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Four Can’t-Miss Historic Lowcountry Sites

November 10, 2014

The Lowcountry coastal region is famous for its unique and historic architecture. There are sprawling plantations, charming civil war-era gems, quaint bed and breakfasts and more. If you’re interested in history and architecture, a visit to the Lowcountry in South Carolina and Georgia provides days of entertainment.

Lowcountry architecture is a product of the region’s unique cultural history and the climate. The region has a unique blend of influences from cultures all over the world, including European, African and Caribbean. Many of the architectural features that are most common, from deep front porches to raised foundations, were designed before the advent of air conditioning to provide relief from the heat. Despite the initial practicality of these features, however, they’ve become closely associated with the charm that is historic Southern architecture.

Whether you live in the Lowcountry or you are planning a vacation here, these are four historical sites that can’t be missed. These homes, inns and museums showcase the best of traditional Southern Lowcountry architecture.

1. The Cuthbert House Inn

Located in Beaufort, South Carolina, this antebellum mansion was built in 1790 as a private home for a wealthy family. It was captured during the Civil War by Yankee forces and later converted to an inn. Today, the charming bed and breakfast offers guests waterway views and bay breezes. The building has been completely restored to its original grandeur. Located in the heart of Beaufort’s historic district, the Cuthbert House is stops aways from shops, restaurants and galleries.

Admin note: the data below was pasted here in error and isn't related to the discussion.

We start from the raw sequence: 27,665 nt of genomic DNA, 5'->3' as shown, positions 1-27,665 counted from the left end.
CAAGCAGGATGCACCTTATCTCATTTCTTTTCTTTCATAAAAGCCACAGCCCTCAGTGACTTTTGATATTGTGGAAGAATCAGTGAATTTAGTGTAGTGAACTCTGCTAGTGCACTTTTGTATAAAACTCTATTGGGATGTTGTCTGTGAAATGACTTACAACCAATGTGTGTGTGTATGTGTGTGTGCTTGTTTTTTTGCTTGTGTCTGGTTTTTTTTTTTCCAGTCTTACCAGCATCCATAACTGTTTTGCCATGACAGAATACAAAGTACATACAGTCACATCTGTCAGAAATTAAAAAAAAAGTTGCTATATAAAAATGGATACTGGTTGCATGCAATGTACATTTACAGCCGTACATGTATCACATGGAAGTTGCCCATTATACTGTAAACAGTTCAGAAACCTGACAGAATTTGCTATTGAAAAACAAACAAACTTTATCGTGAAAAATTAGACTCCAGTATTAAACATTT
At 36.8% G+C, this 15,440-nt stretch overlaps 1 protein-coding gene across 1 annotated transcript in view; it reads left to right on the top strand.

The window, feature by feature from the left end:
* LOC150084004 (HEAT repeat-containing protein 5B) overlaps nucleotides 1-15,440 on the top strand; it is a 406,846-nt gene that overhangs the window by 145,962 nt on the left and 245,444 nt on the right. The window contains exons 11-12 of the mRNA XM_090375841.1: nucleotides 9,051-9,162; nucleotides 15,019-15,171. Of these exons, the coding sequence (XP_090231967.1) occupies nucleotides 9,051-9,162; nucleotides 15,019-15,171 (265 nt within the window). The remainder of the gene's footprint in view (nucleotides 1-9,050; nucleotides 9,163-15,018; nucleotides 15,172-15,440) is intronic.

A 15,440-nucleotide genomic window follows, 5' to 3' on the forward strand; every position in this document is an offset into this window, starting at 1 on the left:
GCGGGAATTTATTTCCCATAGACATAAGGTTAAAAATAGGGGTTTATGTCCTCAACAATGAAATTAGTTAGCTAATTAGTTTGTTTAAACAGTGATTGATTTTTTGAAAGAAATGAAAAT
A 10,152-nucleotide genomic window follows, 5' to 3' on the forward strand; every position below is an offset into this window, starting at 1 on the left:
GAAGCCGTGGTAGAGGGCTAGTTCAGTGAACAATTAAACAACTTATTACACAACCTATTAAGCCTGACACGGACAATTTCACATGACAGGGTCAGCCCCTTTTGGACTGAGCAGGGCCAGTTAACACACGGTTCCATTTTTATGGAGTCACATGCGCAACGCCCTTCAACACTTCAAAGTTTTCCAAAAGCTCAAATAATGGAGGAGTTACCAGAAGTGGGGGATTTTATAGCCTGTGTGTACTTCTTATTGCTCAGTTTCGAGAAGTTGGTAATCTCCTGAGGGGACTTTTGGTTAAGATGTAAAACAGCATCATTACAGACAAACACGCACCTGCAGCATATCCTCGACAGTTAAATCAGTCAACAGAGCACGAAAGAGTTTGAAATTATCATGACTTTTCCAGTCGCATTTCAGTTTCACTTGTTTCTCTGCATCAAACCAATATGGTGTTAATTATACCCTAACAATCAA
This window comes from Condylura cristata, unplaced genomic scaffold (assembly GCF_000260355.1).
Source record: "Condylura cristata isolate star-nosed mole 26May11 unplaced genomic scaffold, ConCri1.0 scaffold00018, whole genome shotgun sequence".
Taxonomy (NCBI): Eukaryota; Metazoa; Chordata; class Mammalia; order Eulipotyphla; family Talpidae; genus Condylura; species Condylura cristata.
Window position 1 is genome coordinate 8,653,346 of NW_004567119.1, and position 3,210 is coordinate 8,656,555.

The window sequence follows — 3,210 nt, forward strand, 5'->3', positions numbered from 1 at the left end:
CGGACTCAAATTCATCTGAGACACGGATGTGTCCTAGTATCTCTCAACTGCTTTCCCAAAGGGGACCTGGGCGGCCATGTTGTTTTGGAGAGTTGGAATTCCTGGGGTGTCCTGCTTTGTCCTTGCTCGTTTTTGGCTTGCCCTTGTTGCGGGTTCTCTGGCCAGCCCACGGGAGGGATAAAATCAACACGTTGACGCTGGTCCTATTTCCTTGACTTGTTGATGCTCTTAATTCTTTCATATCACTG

2. Boone Hall Plantation & Gardens

America’s most photographed plantation, this Mount Pleasant, South Carolina mansion is a must-see for anyone in the Charleston area. Boone Hill Plantation was founded in 1681 on the banks of Wampacheone Creek. Still a working plantation, the farm produces and sells fruits and vegetables. Tours of mansion and the expansive grounds give insight into the day-to-day life of a working plantation. The grounds feature a market, cafe, butcher shop, gift shop and wine alley. Even the drive up to the mansion is spectacular. The mile-long driveway is canopied by moss-draped oak trees that were planted in 1743.

3. Penn Center

Located on the beautiful island of St. Helena, Penn Center is a historic district that is home to the former Penn School, one of the nation’s first schools for African American children. The school’s 50-acre campus is beautifully preserved, and the grounds are home to the York W. Bailey Museum, which celebrates African American history. Penn Center is considered one of the country’s most significant African American historical sites. In particular, it celebrates the Gullah Geechee people, formerly-enslaved West Africans living in the Sea Islands.

4. The Rhett House

Another bed and breakfast in Beaufort, The Rhett House inspired author Margaret Mitchell’s famous “Gone With the Wind” character Rhett Butler. Built in 1820 by a prominent Southern family, the Rhett House is a 6,000-square-foot Greek revival mansion with a two-story piazza that wraps around the house. It sits a block away from the Beaufort River in the town’s historic district. The home briefly served as hospital recovery building during the Civil War, and a cottage behind the home that houses additional guest rooms that was built in 1846 as a store freed slaves used to buy and sell goods. Renovated in 1996, the home has housed a variety of celebrities, including Tom Hanks, Robert Redford, Barbra Streisand, Sandra Bullock and Gwyneth Paltrow, while filming major Hollywood movies.

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